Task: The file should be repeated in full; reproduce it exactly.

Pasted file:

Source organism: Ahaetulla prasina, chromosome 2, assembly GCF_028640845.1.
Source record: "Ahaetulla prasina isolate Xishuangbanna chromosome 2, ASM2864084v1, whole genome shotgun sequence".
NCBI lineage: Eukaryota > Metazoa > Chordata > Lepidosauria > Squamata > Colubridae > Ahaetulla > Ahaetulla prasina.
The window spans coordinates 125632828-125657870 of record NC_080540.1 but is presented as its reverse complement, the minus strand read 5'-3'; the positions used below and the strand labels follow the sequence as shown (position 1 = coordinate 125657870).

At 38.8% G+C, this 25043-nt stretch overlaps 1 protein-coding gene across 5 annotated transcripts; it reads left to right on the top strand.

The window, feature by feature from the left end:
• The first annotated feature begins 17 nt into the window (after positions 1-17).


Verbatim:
Source organism: Ahaetulla prasina, chromosome 2, assembly GCF_028640845.1.
Source record: "Ahaetulla prasina isolate Xishuangbanna chromosome 2, ASM2864084v1, whole genome shotgun sequence".
NCBI lineage: Eukaryota > Metazoa > Chordata > Lepidosauria > Squamata > Colubridae > Ahaetulla > Ahaetulla prasina.
The window spans coordinates 125632828-125657870 of record NC_080540.1 but is presented as its reverse complement, the minus strand read 5'-3'; the positions used below and the strand labels follow the sequence as shown (position 1 = coordinate 125657870).

At 38.8% G+C, this 25043-nt stretch overlaps 1 protein-coding gene across 5 annotated transcripts; it reads left to right on the top strand.

The window, feature by feature from the left end:
• The first annotated feature begins 17 nt into the window (after positions 1-17).